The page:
Heitkamp taking Republicans 'at their word' tax talks will be bipartisan
Sen. Heidi Heitkamp, D-N.D., stopped in Grand Forks on Friday afternoon to talk tax reform--expected to shoot to the top of Congress' agenda as soon as health care debate and storm relief discussions have passed.
Sen. Heidi Heitkamp, D-N.D., stopped in Grand Forks on Friday afternoon to talk tax reform-expected to shoot to the top of Congress' agenda as soon as health care debate and storm relief discussions have passed.
The senator, who announced her re-election bid last week, visited Development Homes, 3880 S. Columbia Road, to meet with community members representing a variety of nonprofits, unions and other interests. During a nearly two-hour discussion, the group delved into the details of tax policy, eyeing an "opportunity" Heitkamp sees to influence a significant rewrite.
"A lot of people don't believe this, but at least from what I've heard so far ... I think this administration truly does not want to give tax breaks to millionaires," she said. "I honestly believe that. I think they know you won't get individual income tax reform done, if that's the outcome."
The gathered group included representatives of AARP, AFL-CIO, Grand Forks Education Association and the Grand Forks Housing Authority, among others. Heitkamp led the discussion at first, outlining a number of interests in the coming reform process.
"If you have money, like the 1 percent of the country, you put that in the bank and it makes a lot of money and you're taxed at a lower rate," Heitkamp said, contrasting it with wages earned at agricultural jobs.
Guests at the meeting, and the ensuing discussion, helped sketch how interconnected and complicated the coming process will be. Tom Young, president of the Grand Forks Education Association, responded to concerns about high local taxes by pointing to its importance for the salaries of public-sector employees like his group's members. Shawn McHale, a senior at UND, spoke about the burdens taxes can impose, despite juggling multiple jobs while in school.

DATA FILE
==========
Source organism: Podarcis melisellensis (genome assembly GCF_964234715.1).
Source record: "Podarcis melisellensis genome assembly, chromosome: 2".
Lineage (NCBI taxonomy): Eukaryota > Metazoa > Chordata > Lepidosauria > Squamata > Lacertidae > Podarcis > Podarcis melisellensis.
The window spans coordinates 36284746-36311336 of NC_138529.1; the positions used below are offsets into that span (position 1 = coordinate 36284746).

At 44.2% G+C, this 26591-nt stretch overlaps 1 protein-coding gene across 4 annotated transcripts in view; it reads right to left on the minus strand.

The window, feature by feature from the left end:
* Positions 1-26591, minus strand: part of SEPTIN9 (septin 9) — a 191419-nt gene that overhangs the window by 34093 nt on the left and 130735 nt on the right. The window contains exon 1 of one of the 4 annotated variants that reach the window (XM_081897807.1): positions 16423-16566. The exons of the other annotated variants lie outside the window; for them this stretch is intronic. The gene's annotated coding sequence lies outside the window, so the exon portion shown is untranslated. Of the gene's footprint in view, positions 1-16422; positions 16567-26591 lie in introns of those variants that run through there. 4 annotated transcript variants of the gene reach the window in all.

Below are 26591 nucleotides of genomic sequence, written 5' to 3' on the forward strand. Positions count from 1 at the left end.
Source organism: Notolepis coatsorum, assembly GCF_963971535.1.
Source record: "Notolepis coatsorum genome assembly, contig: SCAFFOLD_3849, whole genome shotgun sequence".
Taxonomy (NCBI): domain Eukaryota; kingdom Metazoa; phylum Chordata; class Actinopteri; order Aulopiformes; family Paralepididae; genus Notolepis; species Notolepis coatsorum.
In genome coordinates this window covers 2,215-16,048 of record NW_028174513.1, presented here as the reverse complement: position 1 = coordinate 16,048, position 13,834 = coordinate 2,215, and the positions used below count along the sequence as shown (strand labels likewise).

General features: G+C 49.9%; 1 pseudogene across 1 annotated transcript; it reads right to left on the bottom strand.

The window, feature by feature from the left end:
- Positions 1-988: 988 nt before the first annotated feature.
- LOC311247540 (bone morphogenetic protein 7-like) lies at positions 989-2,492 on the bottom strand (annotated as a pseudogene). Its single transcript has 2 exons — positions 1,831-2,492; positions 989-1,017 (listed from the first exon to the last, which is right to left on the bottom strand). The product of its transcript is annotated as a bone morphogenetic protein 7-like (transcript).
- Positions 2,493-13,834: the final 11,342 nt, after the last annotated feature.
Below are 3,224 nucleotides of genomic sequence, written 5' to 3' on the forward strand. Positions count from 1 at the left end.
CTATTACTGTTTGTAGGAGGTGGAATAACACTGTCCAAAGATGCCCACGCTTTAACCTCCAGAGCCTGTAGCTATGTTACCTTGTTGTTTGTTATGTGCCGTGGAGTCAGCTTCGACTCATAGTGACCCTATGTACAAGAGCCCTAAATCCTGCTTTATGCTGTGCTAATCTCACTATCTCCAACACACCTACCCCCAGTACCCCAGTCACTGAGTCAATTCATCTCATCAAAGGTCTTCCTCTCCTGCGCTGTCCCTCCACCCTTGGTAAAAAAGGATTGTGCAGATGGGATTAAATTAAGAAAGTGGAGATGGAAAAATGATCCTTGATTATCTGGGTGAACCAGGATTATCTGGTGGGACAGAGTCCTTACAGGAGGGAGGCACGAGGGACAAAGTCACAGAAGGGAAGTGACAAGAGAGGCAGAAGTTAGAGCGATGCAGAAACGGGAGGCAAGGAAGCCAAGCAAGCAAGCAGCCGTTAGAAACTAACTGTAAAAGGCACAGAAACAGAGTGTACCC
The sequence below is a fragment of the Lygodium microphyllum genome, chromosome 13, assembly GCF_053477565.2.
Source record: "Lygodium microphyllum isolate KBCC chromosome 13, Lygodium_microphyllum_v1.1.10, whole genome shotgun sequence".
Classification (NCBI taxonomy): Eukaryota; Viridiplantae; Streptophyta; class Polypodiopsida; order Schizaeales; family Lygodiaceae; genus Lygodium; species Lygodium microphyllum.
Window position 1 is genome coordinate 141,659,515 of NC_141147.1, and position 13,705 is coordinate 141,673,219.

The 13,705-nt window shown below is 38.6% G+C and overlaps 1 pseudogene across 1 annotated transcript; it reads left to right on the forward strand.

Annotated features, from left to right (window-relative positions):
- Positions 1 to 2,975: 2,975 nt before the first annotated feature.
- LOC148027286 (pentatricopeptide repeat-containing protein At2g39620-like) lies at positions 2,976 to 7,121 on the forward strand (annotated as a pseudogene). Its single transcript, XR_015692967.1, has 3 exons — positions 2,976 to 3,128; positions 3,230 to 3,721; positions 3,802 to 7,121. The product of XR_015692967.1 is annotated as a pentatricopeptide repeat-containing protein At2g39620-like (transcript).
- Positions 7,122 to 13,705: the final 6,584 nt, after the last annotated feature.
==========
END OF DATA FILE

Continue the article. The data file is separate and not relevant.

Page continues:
The tax reform discussion could move more quickly after this week. Sen. John McCain, R-Ariz., announced Friday he would vote against the latest Republican-led push to repeal and replace Obamacare, making it appear more likely that the effort would fail. If that happens-and the GOP moves to its next agenda item-tax reform is likely to steal the legislative spotlight.
However, Republicans still don't appear to have a concrete plan to advance for debate, leaving the reform process without a clear timeline.
Whenever tax reform discussions begin, Heitkamp said she's taking Republicans "at their word" that talks will be bipartisan, mentioning President Trump's and his cabinet's apparent interest in reaching across the aisle.
"Remember this: The president invited me to come to Mandan to talk about taxes," Heitkamp told the Herald after Friday's meeting, mentioning outreach to other Democratic senators to talk tax reform. "I spent a lot of time on that plane talking about taxes. There is an attempt to realign. And I think one of the things the administration's discovered is that when you work in a bipartisan way, as we did with the budget agreement, there's rewards."